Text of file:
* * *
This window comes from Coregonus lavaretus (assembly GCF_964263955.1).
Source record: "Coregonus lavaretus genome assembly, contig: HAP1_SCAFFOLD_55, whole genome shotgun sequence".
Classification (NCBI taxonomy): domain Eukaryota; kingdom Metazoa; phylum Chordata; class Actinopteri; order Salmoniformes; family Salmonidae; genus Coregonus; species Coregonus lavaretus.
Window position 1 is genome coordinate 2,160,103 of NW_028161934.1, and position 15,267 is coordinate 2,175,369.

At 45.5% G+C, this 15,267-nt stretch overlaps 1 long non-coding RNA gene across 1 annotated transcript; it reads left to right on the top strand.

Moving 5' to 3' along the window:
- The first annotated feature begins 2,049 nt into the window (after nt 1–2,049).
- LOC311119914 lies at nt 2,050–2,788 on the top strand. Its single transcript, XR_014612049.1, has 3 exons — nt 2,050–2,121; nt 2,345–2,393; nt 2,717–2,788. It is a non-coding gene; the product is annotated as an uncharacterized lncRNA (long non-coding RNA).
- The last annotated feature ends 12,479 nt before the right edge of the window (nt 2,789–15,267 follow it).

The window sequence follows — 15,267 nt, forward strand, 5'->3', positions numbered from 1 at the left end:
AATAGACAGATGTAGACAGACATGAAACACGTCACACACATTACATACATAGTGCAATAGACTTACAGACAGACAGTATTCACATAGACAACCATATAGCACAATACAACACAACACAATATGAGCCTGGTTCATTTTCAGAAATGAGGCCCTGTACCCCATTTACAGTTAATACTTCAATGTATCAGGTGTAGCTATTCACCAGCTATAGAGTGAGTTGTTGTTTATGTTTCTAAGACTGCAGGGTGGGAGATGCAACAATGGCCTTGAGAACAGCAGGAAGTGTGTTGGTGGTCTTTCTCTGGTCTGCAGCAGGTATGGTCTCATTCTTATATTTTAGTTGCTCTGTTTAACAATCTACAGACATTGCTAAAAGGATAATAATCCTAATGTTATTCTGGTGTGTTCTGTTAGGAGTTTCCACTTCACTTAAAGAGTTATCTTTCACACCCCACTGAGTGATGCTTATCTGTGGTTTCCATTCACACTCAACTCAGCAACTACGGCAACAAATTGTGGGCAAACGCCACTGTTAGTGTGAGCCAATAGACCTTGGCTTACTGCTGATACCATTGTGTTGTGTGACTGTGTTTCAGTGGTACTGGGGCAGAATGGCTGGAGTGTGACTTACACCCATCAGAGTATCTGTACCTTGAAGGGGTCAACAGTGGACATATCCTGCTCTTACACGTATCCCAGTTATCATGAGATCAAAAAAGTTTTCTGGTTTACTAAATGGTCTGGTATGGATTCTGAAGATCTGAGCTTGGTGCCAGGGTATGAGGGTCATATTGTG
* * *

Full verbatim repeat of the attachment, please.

This window comes from Coregonus lavaretus (assembly GCF_964263955.1).
Source record: "Coregonus lavaretus genome assembly, contig: HAP1_SCAFFOLD_55, whole genome shotgun sequence".
Classification (NCBI taxonomy): domain Eukaryota; kingdom Metazoa; phylum Chordata; class Actinopteri; order Salmoniformes; family Salmonidae; genus Coregonus; species Coregonus lavaretus.
Window position 1 is genome coordinate 2,160,103 of NW_028161934.1, and position 15,267 is coordinate 2,175,369.

At 45.5% G+C, this 15,267-nt stretch overlaps 1 long non-coding RNA gene across 1 annotated transcript; it reads left to right on the top strand.

Moving 5' to 3' along the window:
- The first annotated feature begins 2,049 nt into the window (after nt 1–2,049).
- LOC311119914 lies at nt 2,050–2,788 on the top strand. Its single transcript, XR_014612049.1, has 3 exons — nt 2,050–2,121; nt 2,345–2,393; nt 2,717–2,788. It is a non-coding gene; the product is annotated as an uncharacterized lncRNA (long non-coding RNA).
- The last annotated feature ends 12,479 nt before the right edge of the window (nt 2,789–15,267 follow it).

The window sequence follows — 15,267 nt, forward strand, 5'->3', positions numbered from 1 at the left end:
AATAGACAGATGTAGACAGACATGAAACACGTCACACACATTACATACATAGTGCAATAGACTTACAGACAGACAGTATTCACATAGACAACCATATAGCACAATACAACACAACACAATATGAGCCTGGTTCATTTTCAGAAATGAGGCCCTGTACCCCATTTACAGTTAATACTTCAATGTATCAGGTGTAGCTATTCACCAGCTATAGAGTGAGTTGTTGTTTATGTTTCTAAGACTGCAGGGTGGGAGATGCAACAATGGCCTTGAGAACAGCAGGAAGTGTGTTGGTGGTCTTTCTCTGGTCTGCAGCAGGTATGGTCTCATTCTTATATTTTAGTTGCTCTGTTTAACAATCTACAGACATTGCTAAAAGGATAATAATCCTAATGTTATTCTGGTGTGTTCTGTTAGGAGTTTCCACTTCACTTAAAGAGTTATCTTTCACACCCCACTGAGTGATGCTTATCTGTGGTTTCCATTCACACTCAACTCAGCAACTACGGCAACAAATTGTGGGCAAACGCCACTGTTAGTGTGAGCCAATAGACCTTGGCTTACTGCTGATACCATTGTGTTGTGTGACTGTGTTTCAGTGGTACTGGGGCAGAATGGCTGGAGTGTGACTTACACCCATCAGAGTATCTGTACCTTGAAGGGGTCAACAGTGGACATATCCTGCTCTTACACGTATCCCAGTTATCATGAGATCAAAAAAGTTTTCTGGTTTACTAAATGGTCTGGTATGGATTCTGAAGATCTGAGCTTGGTGCCAGGGTATGAGGGTCATATTGTG